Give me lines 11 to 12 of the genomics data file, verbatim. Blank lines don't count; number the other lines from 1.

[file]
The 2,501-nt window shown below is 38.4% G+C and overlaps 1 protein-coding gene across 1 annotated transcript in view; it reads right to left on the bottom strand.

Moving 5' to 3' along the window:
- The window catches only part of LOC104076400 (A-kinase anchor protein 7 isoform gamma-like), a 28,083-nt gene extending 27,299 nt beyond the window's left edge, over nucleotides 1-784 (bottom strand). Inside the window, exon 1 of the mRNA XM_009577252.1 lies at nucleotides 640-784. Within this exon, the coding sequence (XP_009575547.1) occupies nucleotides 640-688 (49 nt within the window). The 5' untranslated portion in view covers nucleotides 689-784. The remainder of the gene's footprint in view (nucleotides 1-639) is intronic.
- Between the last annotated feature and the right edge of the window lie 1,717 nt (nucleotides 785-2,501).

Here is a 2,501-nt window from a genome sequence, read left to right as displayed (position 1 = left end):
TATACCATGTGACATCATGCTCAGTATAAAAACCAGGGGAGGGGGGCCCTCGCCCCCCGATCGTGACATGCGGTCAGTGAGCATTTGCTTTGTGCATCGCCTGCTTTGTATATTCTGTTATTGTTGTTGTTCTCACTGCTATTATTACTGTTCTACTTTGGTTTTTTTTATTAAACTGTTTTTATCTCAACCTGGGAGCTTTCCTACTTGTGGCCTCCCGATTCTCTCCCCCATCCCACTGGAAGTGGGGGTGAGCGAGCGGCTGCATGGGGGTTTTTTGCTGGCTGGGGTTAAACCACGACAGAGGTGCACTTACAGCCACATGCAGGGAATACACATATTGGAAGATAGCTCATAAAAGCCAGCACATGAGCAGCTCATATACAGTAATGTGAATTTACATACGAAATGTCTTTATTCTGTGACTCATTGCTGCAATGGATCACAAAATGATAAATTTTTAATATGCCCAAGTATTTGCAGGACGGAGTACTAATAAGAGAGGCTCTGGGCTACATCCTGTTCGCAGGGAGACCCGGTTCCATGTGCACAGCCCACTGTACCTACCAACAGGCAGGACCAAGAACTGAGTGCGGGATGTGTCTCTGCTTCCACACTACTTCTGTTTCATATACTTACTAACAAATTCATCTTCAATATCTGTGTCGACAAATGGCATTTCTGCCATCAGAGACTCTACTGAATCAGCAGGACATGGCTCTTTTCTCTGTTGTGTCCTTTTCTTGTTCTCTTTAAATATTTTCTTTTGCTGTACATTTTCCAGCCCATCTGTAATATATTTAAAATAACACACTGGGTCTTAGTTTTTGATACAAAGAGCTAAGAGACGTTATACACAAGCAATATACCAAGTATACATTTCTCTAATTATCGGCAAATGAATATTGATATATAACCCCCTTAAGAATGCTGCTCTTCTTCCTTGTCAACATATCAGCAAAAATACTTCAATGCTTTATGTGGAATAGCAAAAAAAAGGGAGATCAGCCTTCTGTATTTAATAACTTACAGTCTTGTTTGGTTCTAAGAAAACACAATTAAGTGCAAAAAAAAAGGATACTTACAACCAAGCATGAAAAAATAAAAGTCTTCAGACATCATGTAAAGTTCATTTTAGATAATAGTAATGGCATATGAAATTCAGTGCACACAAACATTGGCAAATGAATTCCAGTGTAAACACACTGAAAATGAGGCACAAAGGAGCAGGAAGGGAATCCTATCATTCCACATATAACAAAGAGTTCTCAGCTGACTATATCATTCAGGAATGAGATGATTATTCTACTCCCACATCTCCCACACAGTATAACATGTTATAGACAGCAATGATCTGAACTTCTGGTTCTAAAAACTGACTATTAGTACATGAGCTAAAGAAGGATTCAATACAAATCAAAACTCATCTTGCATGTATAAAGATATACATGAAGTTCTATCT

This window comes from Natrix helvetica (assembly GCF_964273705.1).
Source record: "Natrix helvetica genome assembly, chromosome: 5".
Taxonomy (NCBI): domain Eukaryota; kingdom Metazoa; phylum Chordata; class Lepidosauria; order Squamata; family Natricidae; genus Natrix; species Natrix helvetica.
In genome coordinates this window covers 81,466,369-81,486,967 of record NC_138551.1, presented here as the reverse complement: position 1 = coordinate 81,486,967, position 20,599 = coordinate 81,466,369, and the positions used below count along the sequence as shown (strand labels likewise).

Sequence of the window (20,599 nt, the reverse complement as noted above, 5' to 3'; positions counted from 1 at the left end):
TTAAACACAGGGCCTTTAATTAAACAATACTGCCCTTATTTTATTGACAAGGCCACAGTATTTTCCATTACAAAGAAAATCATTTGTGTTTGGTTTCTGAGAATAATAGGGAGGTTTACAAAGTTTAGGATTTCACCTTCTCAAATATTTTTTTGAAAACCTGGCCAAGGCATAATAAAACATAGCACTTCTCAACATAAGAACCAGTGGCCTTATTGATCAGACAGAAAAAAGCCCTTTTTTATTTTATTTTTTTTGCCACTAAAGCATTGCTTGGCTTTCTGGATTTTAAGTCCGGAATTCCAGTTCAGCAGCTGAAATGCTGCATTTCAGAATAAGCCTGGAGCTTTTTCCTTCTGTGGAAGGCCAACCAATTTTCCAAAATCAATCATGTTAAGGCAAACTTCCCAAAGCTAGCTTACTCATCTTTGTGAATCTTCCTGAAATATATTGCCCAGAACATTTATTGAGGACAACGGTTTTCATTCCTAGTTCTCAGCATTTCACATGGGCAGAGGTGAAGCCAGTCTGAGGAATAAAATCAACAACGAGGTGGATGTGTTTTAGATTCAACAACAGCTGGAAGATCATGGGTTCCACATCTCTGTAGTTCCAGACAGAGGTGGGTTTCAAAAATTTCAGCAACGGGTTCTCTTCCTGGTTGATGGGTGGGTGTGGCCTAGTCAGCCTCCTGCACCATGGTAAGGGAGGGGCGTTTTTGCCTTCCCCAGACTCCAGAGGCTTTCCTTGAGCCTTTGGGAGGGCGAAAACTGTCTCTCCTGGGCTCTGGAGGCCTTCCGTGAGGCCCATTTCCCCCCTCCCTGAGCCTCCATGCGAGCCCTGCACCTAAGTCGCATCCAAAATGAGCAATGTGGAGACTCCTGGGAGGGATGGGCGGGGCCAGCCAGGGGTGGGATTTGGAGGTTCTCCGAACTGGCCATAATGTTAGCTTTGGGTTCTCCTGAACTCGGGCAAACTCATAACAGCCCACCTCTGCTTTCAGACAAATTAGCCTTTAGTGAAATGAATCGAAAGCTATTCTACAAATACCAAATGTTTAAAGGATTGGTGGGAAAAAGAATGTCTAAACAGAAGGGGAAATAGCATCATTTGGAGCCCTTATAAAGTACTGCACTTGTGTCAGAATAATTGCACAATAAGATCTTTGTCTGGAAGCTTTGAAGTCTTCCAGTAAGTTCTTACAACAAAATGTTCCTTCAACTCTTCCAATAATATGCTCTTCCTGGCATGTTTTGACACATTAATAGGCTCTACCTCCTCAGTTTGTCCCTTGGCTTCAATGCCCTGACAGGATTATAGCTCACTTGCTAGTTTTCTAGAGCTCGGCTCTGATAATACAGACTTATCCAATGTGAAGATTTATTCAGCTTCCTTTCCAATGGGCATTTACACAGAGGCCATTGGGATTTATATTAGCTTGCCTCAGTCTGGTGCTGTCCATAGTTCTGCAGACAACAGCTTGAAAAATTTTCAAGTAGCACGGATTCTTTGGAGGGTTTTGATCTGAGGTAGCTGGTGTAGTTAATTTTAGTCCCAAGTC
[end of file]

Sequence of the window (20,599 nt, the reverse complement as noted above, 5' to 3'; positions counted from 1 at the left end):
TTAAACACAGGGCCTTTAATTAAACAATACTGCCCTTATTTTATTGACAAGGCCACAGTATTTTCCATTACAAAGAAAATCATTTGTGTTTGGTTTCTGAGAATAATAGGGAGGTTTACAAAGTTTAGGATTTCACCTTCTCAAATATTTTTTTGAAAACCTGGCCAAGGCATAATAAAACATAGCACTTCTCAACATAAGAACCAGTGGCCTTATTGATCAGACAGAAAAAAGCCCTTTTTTATTTTATTTTTTTTGCCACTAAAGCATTGCTTGGCTTTCTGGATTTTAAGTCCGGAATTCCAGTTCAGCAGCTGAAATGCTGCATTTCAGAATAAGCCTGGAGCTTTTTCCTTCTGTGGAAGGCCAACCAATTTTCCAAAATCAATCATGTTAAGGCAAACTTCCCAAAGCTAGCTTACTCATCTTTGTGAATCTTCCTGAAATATATTGCCCAGAACATTTATTGAGGACAACGGTTTTCATTCCTAGTTCTCAGCATTTCACATGGGCAGAGGTGAAGCCAGTCTGAGGAATAAAATCAACAACGAGGTGGATGTGTTTTAGATTCAACAACAGCTGGAAGATCATGGGTTCCACATCTCTGTAGTTCCAGACAGAGGTGGGTTTCAAAAATTTCAGCAACGGGTTCTCTTCCTGGTTGATGGGTGGGTGTGGCCTAGTCAGCCTCCTGCACCATGGTAAGGGAGGGGCGTTTTTGCCTTCCCCAGACTCCAGAGGCTTTCCTTGAGCCTTTGGGAGGGCGAAAACTGTCTCTCCTGGGCTCTGGAGGCCTTCCGTGAGGCCCATTTCCCCCCTCCCTGAGCCTCCATGCGAGCCCTGCACCTAAGTCGCATCCAAAATGAGCAATGTGGAGACTCCTGGGAGGGATGGGCGGGGCCAGCCAGGGGTGGGATTTGGAGGTTCTCCGAACTGGCCATAATGTTAGCTTTGGGTTCTCCTGAACTCGGGCAAACTCATAACAGCCCACCTCTGCTTTCAGACAAATTAGCCTTTAGTGAAATGAATCGAAAGCTATTCTACAAATACCAAATGTTTAAAGGATTGGTGGGAAAAAGAATGTCTAAACAGAAGGGGAAATAGCATCATTTGGAGCCCTTATAAAGTACTGCACTTGTGTCAGAATAATTGCACAATAAGATCTTTGTCTGGAAGCTTTGAAGTCTTCCAGTAAGTTCTTACAACAAAATGTTCCTTCAACTCTTCCAATAATATGCTCTTCCTGGCATGTTTTGACACATTAATAGGCTCTACCTCCTCAGTTTGTCCCTTGGCTTCAATGCCCTGACAGGATTATAGCTCACTTGCTAGTTTTCTAGAGCTCGGCTCTGATAATACAGACTTATCCAATGTGAAGATTTATTCAGCTTCCTTTCCAATGGGCATTTACACAGAGGCCATTGGGATTTATATTAGCTTGCCTCAGTCTGGTGCTGTCCATAGTTCTGCAGACAACAGCTTGAAAAATTTTCAAGTAGCACGGATTCTTTGGAGGGTTTTGATCTGAGGTAGCTGGTGTAGTTAATTTTAGTCCCAAGTC